Does Scottish UFO hunter Gary McKinnon deserve 60 years in a US prison?
GARY McKinnon’s timing was disastrous. For a 13-month period between 2001 and 2002, the then 35-year-old Scotsman hacked into nearly 100 Pentagon and NASA databases. He claims he was searching for extra-terrestrial energies and cover-ups of UFO activity.
Not long after McKinnon got busted the 2003 Extradition Act was enacted. This was an agreement drawn up between the UK and the US in the wake of September 11. Though originally designed to fight terrorism it has been used as a tool to combat a range of other crimes. The US demanded McKinnon’s extradition and so his expected sentencing to six months of community service in the UK turned into a potential 60-year prison term in the US.
McKinnon and his mother, Janis Sharp, have spent the past decade trying to fight the extradition order, urging for McKinnon to be tried at home instead. Backed up by the Daily Mail, Sharp has urged for reform of the 2003 Extradition Act. Meanwhile, the WikiLeaks phenomenon has heightened US sensitivities to hacking and security breaches, a situation which hardly plays in McKinnon’s favour.
McKinnon has said that he was smoking a lot of marijuana at the time of his hacking ventures and he has since been diagnosed with Asperger’s syndrome. Doctors are warning he may commit suicide if forced to board a plane to the US. But at least he has garnered a lot of sympathy. The Daily Mail‘s Affront to British Justice campaign has been backed by a number of MPs — including the now UK prime minister David Cameron and Deputy Prime Minister Nick Clegg — as well as celebrities, medical experts and civil liberties groups.
This week, the campaign took a leap forward as the House of Commons called on the government to reform the 2003 Extradition Act, as well as the European Arrest Warrant regime, which is currently being invoked to extradite WikiLeaks founder Julian Assange to Sweden. At the Commons hearing, Conservative MP Dominic Raab said: “Gary McKinnon should not be treated like some gangland mobster or al-Qaeda mastermind.”
A central gripe of the reform proponents is that the 2003 Extradition Act places unequal demands on the British and UK judiciary systems. The US can demand the extradition of British citizens based only on “reasonable suspicion”, whereas US judges can reject a British application if no “probable cause” is shown. In other words, if the UK wants to extradite someone from the US, a prosecutor must produce proof of the crime, but not the other way around. Since 2004, 29 UK nationals or dual nationals have been extradited to the US, and only five US nationals have been handed over to Britain.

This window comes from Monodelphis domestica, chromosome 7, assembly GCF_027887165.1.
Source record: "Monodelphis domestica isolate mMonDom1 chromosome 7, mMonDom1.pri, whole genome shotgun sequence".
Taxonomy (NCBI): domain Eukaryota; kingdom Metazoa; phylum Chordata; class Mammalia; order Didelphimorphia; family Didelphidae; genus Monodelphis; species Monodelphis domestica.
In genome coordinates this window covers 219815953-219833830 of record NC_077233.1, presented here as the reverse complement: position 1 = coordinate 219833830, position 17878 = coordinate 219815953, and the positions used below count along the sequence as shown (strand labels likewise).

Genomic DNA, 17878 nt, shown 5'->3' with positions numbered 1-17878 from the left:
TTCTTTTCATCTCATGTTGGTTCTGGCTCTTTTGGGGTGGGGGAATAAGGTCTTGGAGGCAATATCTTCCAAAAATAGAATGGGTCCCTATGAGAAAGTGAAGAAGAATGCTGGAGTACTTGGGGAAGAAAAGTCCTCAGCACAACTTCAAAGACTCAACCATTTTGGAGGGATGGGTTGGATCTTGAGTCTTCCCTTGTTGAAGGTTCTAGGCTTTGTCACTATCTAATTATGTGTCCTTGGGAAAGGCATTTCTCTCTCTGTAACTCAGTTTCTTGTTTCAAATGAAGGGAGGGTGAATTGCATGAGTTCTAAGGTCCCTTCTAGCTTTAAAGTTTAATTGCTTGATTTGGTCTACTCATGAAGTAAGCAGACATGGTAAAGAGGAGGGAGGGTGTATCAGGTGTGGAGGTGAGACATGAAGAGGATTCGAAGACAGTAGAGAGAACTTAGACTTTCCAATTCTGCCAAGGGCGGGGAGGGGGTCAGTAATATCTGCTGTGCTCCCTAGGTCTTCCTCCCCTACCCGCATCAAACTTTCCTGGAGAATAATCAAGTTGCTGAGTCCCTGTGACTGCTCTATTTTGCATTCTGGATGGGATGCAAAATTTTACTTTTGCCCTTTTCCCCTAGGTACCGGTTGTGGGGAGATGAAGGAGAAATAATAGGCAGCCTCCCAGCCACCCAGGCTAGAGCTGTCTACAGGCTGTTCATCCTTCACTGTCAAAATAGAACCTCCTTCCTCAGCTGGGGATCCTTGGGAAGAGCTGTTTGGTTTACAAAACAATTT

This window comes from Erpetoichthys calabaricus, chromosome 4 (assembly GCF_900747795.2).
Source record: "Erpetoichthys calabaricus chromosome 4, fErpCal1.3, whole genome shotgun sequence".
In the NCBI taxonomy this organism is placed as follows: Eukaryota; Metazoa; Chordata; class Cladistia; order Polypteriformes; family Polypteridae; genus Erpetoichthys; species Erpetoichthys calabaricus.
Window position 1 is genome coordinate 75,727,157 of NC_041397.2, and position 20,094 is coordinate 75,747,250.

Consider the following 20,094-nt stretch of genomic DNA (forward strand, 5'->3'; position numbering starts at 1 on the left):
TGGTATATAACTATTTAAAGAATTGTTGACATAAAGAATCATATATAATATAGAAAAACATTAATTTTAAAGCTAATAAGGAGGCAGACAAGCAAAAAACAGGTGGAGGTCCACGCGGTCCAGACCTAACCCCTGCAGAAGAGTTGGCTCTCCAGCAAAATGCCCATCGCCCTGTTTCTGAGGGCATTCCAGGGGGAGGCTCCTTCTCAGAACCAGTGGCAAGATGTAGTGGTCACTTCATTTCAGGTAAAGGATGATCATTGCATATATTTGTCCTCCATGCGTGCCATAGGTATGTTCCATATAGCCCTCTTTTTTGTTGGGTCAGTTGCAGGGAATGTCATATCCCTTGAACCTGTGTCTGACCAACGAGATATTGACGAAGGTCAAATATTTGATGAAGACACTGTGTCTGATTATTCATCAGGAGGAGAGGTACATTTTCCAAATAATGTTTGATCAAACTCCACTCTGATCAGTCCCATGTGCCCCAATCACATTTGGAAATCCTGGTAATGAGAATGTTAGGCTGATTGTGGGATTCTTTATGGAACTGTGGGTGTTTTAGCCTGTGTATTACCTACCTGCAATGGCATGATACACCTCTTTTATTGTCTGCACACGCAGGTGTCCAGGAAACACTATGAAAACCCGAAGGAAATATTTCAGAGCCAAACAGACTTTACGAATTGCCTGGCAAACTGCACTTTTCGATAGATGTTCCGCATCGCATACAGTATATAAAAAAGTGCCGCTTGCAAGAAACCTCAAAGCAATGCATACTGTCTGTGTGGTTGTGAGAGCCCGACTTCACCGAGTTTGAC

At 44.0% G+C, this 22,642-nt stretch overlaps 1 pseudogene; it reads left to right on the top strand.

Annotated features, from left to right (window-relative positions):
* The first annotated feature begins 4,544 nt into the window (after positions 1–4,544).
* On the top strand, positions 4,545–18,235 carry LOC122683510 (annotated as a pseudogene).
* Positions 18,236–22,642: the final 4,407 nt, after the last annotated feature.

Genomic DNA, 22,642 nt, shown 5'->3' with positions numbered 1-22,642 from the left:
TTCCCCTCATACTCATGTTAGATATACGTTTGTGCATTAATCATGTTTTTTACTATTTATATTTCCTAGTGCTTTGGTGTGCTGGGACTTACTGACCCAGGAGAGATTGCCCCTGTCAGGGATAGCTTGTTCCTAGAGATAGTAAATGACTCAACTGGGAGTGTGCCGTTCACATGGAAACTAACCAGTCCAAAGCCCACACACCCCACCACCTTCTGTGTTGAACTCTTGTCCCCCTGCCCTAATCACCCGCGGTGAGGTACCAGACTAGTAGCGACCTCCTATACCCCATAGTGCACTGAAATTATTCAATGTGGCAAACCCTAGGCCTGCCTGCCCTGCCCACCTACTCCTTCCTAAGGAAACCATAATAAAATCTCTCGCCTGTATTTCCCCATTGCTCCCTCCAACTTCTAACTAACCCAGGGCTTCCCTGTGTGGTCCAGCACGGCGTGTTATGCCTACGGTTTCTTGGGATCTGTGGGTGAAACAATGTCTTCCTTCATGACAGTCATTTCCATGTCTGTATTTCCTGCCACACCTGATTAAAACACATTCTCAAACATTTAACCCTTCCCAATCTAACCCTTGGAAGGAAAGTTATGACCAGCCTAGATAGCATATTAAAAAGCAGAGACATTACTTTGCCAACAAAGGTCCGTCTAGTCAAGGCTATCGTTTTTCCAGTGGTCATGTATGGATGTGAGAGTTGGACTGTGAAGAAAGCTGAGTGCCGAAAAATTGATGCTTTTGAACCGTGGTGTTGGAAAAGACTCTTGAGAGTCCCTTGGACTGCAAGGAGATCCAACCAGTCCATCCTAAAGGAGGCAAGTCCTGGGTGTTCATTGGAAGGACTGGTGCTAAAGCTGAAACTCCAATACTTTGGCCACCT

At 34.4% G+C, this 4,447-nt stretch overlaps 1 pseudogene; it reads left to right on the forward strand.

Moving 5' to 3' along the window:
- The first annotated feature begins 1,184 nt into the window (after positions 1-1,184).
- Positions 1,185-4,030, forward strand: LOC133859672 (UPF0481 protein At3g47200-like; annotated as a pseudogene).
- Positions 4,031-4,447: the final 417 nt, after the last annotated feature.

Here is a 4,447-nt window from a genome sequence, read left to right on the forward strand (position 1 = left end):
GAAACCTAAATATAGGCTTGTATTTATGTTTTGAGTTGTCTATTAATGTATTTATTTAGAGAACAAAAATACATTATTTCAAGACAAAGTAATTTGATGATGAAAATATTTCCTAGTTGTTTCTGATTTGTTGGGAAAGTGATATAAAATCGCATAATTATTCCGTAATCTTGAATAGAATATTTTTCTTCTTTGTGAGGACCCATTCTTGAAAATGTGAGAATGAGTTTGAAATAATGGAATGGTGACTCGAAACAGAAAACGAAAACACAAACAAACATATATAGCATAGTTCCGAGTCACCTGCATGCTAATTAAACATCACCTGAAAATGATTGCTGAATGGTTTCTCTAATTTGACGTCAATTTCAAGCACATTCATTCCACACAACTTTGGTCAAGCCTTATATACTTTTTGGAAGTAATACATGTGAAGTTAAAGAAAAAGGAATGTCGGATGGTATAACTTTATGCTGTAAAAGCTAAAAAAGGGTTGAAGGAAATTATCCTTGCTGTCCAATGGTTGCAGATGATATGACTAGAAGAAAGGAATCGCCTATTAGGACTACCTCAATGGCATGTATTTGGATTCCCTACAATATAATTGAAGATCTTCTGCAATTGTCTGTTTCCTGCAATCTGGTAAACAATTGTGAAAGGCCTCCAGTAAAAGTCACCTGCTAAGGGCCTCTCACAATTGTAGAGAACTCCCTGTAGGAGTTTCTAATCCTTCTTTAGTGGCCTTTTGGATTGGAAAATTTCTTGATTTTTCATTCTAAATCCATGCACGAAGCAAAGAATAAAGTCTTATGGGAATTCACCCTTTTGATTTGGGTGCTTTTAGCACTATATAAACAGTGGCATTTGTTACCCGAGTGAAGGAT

As the name of the Daily Mail campaign suggests, the 2003 Act is seen by some as an affront to British citizens’ rights at the hands of a foreign nation; it is regarded as a breach of British sovereignty.
Those concerns are valid but it is also curious that similar appeals to the value of sovereignty and the right of nations to try their own citizens is glaringly absent in other, high-profile extradition cases. We don’t hear the great and the good of British politics, civil rights campaigning and editorial boards appealing to such principles in the case of African dictators or Muslim preachers for instance.
In fact, in the wake of September 11 many Human Rights proponents, lawyers and anti-war activists argued for curbs on national sovereignty. At this time, there were widespread calls to set up an international criminal court which would act as a supra-national body and determine who should be indicted for crimes against humanity. The International Criminal Court in The Hague was established in July 2002.
Of course McKinnon hardly bears any resemblance to the kind of criminals whom the ICC was established to deal with: perpetrators of genocide, crimes against humanity and war crimes. Nevertheless both his case and the cases brought up in The Hague have involved overriding individuals’ rights and nations’ right to try their own citizens – and leaders. The national sovereignty that the Daily Mail campaign and others have defended in McKinnon’s and the UK’s case ought to apply other nations, too.
McKinnon, widely described as a vulnerable, even confused, individual who made a mistake but meant no harm, perfectly illustrates how laws introduced on the back of September 11 have been extended to cases way beyond the remit of counter-terrorism. But the right of sovereign nations to try their own citizens should be held up as a principle rather than as something to be invoked only selectively.